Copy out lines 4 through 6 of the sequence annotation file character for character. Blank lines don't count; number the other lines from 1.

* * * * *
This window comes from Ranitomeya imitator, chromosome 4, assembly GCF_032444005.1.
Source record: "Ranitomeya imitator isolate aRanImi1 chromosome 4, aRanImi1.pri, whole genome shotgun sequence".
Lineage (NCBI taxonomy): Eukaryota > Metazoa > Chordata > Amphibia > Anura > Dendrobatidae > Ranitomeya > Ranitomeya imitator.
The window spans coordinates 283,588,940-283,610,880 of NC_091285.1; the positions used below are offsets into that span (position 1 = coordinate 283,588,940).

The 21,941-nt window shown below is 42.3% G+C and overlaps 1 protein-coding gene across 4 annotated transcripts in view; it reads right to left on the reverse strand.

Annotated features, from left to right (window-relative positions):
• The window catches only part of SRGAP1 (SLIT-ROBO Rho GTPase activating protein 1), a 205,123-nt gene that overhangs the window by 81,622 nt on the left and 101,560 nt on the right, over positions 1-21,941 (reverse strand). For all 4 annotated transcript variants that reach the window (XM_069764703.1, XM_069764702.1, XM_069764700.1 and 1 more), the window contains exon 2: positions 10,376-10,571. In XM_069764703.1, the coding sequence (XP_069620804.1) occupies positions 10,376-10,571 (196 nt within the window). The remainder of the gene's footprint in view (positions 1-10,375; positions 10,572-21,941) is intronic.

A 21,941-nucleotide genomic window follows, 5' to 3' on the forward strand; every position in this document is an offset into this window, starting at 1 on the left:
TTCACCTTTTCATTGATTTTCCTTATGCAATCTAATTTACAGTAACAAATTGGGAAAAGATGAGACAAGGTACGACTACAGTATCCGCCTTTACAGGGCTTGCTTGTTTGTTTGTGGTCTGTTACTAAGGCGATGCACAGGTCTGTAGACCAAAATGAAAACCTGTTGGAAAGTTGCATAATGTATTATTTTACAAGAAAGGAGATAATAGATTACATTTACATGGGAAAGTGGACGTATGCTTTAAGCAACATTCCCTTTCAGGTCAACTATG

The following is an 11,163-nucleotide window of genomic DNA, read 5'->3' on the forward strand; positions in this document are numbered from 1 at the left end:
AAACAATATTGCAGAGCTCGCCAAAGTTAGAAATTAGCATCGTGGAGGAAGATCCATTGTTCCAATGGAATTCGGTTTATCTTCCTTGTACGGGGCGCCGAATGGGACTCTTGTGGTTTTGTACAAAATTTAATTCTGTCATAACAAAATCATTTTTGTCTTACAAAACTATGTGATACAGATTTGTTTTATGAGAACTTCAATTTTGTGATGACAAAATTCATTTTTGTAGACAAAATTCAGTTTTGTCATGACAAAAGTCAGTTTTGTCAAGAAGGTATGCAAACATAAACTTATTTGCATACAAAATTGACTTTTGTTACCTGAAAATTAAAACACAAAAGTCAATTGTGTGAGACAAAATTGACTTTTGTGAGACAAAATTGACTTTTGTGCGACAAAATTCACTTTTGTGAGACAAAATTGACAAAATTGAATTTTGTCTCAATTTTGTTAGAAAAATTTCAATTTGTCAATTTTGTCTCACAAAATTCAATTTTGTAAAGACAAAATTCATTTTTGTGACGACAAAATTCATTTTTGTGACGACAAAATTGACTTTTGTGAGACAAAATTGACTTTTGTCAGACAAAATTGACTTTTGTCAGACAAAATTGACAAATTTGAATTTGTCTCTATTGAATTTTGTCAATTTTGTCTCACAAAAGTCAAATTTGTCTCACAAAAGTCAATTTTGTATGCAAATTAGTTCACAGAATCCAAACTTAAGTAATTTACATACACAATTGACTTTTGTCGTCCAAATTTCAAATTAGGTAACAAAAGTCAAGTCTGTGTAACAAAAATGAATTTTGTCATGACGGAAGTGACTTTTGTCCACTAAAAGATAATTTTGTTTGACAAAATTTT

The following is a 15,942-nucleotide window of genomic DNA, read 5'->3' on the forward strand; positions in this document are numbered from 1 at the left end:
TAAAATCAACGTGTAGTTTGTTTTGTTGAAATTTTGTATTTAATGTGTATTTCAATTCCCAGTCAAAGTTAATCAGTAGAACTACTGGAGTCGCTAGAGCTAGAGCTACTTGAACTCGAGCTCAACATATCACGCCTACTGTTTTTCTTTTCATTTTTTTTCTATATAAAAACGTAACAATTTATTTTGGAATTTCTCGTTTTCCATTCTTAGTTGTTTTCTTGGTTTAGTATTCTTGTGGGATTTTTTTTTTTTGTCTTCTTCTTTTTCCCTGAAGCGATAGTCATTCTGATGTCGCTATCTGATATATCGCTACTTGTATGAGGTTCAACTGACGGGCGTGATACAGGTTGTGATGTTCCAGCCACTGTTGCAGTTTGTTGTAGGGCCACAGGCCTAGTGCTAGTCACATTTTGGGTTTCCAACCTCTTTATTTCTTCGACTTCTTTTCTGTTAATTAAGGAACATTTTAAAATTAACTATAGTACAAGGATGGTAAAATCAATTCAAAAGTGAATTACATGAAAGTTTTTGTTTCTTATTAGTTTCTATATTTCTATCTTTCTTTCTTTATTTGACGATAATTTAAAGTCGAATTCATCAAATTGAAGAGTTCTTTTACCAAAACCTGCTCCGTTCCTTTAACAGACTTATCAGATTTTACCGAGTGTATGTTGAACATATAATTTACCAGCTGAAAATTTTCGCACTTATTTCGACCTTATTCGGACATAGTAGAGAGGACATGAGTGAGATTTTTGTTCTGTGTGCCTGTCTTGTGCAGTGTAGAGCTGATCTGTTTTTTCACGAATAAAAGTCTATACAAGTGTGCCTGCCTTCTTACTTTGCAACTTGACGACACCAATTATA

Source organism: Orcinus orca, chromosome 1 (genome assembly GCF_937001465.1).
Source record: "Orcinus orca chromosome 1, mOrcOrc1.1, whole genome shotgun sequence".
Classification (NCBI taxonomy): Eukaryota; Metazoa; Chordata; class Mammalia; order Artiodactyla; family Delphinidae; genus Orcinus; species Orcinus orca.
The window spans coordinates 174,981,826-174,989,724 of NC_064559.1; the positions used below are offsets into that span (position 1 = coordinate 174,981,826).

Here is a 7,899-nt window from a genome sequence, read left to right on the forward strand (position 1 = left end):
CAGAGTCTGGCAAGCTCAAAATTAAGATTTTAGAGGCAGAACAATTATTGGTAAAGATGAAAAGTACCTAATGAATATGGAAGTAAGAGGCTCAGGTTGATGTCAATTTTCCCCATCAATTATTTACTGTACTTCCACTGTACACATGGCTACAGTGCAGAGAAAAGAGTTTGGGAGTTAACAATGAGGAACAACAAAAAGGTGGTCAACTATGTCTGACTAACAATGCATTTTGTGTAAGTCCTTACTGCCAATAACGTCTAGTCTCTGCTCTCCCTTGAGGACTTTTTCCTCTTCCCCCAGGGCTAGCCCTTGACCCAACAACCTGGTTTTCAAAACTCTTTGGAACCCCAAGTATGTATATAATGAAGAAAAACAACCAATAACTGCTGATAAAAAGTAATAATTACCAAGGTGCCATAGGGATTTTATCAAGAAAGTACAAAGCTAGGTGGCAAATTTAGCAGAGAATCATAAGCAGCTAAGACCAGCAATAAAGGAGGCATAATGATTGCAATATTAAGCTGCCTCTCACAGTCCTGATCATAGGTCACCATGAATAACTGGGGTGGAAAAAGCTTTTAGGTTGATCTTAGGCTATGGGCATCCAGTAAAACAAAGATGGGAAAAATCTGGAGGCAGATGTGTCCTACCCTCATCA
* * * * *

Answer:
The window spans coordinates 283,588,940-283,610,880 of NC_091285.1; the positions used below are offsets into that span (position 1 = coordinate 283,588,940).

The 21,941-nt window shown below is 42.3% G+C and overlaps 1 protein-coding gene across 4 annotated transcripts in view; it reads right to left on the reverse strand.

Annotated features, from left to right (window-relative positions):